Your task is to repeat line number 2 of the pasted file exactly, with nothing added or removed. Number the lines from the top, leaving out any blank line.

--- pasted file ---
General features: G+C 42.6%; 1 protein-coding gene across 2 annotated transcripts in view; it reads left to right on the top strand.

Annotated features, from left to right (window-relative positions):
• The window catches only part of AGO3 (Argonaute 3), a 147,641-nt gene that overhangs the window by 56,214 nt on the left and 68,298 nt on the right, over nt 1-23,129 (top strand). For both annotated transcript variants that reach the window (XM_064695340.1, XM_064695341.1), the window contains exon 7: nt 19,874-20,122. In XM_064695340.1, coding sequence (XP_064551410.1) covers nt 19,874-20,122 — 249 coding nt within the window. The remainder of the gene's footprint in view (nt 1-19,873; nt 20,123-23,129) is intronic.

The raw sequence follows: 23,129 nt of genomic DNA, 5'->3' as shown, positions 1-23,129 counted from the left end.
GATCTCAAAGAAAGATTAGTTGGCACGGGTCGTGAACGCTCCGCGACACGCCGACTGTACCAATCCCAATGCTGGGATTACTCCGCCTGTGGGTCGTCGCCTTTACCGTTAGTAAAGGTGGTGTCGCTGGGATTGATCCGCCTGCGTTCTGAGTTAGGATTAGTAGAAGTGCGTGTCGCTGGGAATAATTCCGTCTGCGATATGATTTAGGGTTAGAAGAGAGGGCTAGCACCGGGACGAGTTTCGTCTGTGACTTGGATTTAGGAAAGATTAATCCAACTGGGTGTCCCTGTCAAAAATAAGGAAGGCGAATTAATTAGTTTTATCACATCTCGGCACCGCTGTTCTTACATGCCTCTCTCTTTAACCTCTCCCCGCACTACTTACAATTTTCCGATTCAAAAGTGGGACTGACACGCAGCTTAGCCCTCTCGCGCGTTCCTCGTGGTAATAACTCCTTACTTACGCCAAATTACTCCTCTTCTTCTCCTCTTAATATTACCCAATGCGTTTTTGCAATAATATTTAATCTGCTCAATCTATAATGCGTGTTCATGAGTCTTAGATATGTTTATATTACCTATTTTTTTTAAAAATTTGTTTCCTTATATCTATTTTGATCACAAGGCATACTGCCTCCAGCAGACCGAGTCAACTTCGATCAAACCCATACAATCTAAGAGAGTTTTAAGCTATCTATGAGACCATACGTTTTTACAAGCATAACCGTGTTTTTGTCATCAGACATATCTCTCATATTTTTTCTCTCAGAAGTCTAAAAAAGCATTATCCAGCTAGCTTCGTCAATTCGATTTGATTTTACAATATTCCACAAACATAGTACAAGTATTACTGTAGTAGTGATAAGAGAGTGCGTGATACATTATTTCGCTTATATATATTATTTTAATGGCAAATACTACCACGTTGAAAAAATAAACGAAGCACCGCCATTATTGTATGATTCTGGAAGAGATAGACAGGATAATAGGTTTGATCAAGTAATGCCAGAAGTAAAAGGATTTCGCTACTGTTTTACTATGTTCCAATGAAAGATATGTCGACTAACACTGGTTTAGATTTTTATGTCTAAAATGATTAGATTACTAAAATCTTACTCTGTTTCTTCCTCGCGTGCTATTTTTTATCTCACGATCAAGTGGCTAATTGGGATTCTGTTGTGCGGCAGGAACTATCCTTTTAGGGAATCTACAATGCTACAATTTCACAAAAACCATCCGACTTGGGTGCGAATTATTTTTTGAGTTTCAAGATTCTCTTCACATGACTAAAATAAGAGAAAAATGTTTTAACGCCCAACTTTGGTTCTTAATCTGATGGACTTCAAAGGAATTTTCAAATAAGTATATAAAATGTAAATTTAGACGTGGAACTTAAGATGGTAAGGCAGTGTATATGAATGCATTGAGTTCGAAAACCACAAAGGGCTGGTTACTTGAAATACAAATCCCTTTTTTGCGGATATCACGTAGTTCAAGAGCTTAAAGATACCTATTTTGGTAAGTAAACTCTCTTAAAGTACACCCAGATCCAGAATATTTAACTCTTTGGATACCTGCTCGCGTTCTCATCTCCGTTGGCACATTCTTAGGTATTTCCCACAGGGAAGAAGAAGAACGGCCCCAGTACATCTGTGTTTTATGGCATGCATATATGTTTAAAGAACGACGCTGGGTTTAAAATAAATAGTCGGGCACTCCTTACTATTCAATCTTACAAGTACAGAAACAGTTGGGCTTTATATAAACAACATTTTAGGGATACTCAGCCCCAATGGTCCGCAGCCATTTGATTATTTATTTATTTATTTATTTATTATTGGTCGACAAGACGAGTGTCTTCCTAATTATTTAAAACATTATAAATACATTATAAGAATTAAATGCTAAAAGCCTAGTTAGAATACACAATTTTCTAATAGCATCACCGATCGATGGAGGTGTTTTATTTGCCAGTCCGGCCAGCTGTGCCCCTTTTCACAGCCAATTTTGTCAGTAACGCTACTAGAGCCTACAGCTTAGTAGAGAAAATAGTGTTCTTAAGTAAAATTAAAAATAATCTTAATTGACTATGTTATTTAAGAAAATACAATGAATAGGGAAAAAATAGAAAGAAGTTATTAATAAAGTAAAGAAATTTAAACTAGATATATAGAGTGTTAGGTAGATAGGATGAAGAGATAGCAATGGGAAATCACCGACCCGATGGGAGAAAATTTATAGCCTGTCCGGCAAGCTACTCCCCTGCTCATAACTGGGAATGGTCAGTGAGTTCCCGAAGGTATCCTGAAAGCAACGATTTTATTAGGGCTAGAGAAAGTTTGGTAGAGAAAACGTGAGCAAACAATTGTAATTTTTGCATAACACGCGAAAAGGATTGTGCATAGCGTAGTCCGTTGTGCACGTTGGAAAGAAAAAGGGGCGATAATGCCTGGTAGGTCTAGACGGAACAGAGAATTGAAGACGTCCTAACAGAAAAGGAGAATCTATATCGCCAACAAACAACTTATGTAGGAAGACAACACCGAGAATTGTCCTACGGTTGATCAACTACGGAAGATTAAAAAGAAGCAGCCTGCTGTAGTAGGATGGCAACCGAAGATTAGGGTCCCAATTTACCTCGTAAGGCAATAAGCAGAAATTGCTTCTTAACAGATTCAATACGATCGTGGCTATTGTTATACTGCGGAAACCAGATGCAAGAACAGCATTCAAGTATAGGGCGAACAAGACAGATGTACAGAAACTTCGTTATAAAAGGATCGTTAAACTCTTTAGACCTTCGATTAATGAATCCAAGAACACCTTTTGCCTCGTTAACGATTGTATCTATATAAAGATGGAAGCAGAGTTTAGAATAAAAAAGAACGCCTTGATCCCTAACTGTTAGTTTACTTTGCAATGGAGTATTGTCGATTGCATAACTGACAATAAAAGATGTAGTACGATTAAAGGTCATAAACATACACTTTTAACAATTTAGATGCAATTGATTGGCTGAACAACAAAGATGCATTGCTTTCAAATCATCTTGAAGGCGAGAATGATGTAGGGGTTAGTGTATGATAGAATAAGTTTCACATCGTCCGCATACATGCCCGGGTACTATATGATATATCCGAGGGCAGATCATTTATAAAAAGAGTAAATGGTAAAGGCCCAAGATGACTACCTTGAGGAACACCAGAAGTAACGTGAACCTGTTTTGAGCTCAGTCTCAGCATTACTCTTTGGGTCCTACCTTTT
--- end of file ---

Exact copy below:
Annotated features, from left to right (window-relative positions):